WINFIELD — For the second time in two years, Winfield is increasing the tap-in fee for its sewer system, but the hike only applies to developers for new construction.
The Town Council approved a new ordinance that increases the standard tap-on fee to $3,190. The previous fee or system development charge, approved by the council in 2017, was $2,317.
Council President Gerald Stiener said the fee only applies to new building permits that developers pull for new construction in Winfield and not individual rate payers. Monthly sewer rates for customers is not impacted or changing.
The system development charge is an equivalent amount of capacity that is taken from each connection that comes in the future, said Clerk-Treasurer Rick Anderson.
The town has invested more than $6 million in sewer plant and infrastructure, which does not include repairs and improvements, Anderson said.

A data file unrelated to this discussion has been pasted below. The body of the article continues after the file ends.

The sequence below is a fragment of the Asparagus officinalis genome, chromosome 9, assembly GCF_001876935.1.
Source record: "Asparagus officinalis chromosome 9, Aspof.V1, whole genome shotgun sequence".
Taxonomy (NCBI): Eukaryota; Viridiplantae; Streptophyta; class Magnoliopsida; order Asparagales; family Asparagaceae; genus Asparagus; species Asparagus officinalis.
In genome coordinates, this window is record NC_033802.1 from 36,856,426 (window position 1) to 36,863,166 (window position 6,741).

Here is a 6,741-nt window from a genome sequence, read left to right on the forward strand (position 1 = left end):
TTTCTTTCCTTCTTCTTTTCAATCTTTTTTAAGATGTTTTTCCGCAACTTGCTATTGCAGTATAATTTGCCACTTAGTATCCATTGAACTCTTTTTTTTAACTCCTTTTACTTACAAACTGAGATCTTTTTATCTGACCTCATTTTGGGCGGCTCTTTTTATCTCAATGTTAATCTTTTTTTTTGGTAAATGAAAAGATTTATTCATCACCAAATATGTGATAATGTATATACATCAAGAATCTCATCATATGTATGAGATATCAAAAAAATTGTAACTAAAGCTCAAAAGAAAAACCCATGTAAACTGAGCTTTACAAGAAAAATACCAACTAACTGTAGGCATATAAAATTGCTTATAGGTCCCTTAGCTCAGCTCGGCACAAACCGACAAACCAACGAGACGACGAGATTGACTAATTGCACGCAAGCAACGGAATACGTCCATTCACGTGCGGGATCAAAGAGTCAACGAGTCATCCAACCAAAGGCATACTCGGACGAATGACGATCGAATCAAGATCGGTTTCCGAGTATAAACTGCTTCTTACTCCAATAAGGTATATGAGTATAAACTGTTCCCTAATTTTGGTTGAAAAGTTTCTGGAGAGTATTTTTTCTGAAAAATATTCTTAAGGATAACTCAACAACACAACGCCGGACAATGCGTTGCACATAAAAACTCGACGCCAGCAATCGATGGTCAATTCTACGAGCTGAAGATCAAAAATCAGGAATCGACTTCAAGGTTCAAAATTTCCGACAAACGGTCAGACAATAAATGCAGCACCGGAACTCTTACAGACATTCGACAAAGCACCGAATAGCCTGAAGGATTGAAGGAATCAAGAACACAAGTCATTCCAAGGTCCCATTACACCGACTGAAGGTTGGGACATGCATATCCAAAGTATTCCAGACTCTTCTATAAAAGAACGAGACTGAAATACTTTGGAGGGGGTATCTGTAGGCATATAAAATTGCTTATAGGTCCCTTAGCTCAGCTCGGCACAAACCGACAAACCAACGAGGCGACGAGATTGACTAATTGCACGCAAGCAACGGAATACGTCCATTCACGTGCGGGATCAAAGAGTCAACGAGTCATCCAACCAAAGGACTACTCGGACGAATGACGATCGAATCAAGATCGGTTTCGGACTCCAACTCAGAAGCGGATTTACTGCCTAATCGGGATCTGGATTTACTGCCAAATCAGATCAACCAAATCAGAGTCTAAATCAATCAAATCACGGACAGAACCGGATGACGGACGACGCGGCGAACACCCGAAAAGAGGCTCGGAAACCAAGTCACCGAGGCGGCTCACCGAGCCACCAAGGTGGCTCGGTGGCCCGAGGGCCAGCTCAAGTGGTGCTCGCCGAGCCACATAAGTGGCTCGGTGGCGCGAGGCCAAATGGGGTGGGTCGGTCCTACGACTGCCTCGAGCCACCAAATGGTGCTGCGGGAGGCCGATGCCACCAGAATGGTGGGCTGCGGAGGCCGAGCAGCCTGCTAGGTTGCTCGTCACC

“System development charges, specifically for a growing municipality, need to be revised on a regular basis,” Anderson said of the revision, which is the third for the town. “It is better to do this more often than less often because it is less impactful on the rate itself.
“There are communities in Lake County around us that are lower than what we have and others that are higher. We aren’t the highest, we aren’t the lowest.”
In other business, the council approved the Thoroughfare Plan at the recommendation of the Plan Commission.
Nick Bellar, town and planning and zoning administrator, said it is “first of its kind in Winfield.”
The plan, which is an amendment to the town’s Comprehensive Plan, establishes right of way dedication requirements for development to happen along town roadways, creating “a road map for future road development and expansion throughout town.
At that recent Plan Commission meeting, Stiener said one of the problems the town has had is not having “a good road pattern of major thoroughfares.”
“We have been looking a lot at 109th Avenue for the last several months and we have got to do improvements as best we can. It is what it is – it’s a problem,” Stiener said, adding that the town has spent millions on the road.
“(The Thoroughfare Plan) gives us a way to hold developers accountable, give right of way they are supposed to give and also make sure that as properties do get developed, appropriate roads are put in.”